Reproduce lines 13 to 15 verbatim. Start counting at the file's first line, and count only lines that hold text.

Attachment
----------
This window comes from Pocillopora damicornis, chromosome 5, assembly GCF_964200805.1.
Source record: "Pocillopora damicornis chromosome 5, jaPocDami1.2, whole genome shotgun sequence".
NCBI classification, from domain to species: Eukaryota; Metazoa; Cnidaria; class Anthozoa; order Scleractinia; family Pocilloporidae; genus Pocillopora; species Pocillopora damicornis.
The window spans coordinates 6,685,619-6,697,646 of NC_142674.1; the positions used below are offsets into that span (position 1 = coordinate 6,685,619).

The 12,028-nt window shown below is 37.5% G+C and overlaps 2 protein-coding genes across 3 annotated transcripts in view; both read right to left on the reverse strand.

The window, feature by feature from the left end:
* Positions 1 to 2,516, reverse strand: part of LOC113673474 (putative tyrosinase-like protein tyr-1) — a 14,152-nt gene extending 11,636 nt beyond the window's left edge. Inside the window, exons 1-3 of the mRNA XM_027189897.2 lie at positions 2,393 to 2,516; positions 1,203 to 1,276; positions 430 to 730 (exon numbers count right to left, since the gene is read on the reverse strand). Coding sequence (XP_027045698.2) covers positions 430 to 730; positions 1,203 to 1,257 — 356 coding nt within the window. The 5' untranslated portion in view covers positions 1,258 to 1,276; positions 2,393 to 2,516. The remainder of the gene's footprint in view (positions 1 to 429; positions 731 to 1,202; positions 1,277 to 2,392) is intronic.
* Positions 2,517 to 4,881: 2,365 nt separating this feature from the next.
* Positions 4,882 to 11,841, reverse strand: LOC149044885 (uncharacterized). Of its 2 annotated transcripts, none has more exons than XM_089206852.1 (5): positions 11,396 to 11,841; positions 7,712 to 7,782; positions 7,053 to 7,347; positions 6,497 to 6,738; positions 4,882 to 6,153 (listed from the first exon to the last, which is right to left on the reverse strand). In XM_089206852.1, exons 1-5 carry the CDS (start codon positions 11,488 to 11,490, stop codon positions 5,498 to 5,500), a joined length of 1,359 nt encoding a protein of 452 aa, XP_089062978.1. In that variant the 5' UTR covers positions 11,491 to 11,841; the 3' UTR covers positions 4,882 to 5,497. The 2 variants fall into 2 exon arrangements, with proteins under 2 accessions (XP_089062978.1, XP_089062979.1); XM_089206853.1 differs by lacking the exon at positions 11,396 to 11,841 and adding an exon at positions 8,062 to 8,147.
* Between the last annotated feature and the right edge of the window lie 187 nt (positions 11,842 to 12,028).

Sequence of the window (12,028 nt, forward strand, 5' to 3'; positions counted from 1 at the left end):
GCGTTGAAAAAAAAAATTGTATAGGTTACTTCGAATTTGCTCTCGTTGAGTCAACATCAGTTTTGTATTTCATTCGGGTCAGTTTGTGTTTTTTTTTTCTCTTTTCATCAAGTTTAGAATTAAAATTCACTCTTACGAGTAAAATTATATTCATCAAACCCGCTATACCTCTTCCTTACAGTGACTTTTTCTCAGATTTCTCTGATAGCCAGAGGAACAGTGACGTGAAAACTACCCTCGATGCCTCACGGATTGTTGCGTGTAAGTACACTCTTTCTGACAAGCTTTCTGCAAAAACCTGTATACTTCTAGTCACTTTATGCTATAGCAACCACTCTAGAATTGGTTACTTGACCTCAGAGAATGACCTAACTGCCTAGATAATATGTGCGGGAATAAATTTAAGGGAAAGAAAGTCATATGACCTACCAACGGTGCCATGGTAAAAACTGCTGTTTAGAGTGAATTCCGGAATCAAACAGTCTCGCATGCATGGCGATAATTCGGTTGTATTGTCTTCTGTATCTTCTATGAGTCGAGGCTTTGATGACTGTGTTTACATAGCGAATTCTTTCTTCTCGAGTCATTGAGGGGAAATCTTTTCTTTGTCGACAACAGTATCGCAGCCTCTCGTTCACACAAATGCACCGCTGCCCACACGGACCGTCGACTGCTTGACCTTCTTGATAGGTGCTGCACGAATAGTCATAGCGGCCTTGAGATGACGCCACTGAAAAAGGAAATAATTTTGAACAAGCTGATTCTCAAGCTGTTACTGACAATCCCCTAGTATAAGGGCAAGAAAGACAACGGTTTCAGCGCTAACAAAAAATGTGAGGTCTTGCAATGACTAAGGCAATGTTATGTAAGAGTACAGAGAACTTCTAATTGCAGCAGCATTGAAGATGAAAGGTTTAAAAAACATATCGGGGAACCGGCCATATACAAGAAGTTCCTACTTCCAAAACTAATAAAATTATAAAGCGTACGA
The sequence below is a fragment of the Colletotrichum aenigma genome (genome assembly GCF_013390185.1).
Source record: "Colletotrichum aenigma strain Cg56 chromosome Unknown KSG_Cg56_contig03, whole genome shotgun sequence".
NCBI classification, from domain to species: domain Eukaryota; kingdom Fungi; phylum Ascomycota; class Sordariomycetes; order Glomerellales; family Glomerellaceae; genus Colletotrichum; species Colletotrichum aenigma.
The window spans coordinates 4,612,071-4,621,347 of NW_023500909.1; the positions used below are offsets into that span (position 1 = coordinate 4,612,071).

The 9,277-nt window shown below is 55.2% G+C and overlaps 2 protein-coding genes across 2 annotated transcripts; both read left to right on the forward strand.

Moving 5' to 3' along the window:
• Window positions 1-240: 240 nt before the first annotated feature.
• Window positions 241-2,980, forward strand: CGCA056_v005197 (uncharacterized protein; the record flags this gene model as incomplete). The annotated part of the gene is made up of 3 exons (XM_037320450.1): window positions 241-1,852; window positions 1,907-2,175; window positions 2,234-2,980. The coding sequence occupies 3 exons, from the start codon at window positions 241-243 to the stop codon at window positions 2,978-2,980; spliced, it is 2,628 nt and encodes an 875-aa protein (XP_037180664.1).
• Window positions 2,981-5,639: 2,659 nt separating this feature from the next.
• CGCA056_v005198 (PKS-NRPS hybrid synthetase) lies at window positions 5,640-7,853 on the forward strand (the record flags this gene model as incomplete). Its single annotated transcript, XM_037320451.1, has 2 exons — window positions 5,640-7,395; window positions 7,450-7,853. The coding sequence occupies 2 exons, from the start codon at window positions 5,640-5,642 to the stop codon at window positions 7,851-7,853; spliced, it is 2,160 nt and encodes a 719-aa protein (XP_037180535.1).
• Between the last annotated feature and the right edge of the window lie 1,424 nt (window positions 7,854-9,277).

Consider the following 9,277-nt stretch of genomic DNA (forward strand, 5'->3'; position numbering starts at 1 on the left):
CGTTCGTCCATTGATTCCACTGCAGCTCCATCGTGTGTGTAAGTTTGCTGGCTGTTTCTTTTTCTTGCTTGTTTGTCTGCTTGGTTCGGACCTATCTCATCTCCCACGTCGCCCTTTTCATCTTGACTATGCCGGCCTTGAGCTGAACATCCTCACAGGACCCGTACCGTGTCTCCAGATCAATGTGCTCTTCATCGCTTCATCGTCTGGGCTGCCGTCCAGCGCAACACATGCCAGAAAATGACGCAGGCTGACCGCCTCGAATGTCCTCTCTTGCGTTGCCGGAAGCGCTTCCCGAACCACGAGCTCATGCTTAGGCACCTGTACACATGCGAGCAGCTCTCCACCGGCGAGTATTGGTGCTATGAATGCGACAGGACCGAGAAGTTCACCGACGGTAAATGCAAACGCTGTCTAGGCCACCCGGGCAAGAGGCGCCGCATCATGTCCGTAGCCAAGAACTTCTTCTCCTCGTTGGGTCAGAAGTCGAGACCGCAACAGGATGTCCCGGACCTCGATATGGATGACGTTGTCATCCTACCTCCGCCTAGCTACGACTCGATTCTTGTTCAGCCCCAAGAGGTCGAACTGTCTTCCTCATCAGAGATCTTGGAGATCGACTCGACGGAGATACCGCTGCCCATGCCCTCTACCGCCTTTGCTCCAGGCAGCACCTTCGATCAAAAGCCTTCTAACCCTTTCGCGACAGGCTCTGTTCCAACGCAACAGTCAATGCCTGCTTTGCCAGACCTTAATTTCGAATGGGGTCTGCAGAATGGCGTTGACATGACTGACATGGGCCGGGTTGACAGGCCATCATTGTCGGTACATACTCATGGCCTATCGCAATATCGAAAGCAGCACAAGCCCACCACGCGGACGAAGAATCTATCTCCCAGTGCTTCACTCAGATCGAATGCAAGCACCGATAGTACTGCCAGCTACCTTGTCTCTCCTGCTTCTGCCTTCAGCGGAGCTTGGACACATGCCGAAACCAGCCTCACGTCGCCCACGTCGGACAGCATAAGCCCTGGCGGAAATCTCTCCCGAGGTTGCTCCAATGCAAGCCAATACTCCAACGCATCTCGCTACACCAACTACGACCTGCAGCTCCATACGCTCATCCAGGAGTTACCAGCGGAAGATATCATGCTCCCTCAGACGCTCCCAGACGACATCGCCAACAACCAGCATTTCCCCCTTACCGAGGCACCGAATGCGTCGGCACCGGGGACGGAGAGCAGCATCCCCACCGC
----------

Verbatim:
The sequence below is a fragment of the Colletotrichum aenigma genome (genome assembly GCF_013390185.1).
Source record: "Colletotrichum aenigma strain Cg56 chromosome Unknown KSG_Cg56_contig03, whole genome shotgun sequence".
NCBI classification, from domain to species: domain Eukaryota; kingdom Fungi; phylum Ascomycota; class Sordariomycetes; order Glomerellales; family Glomerellaceae; genus Colletotrichum; species Colletotrichum aenigma.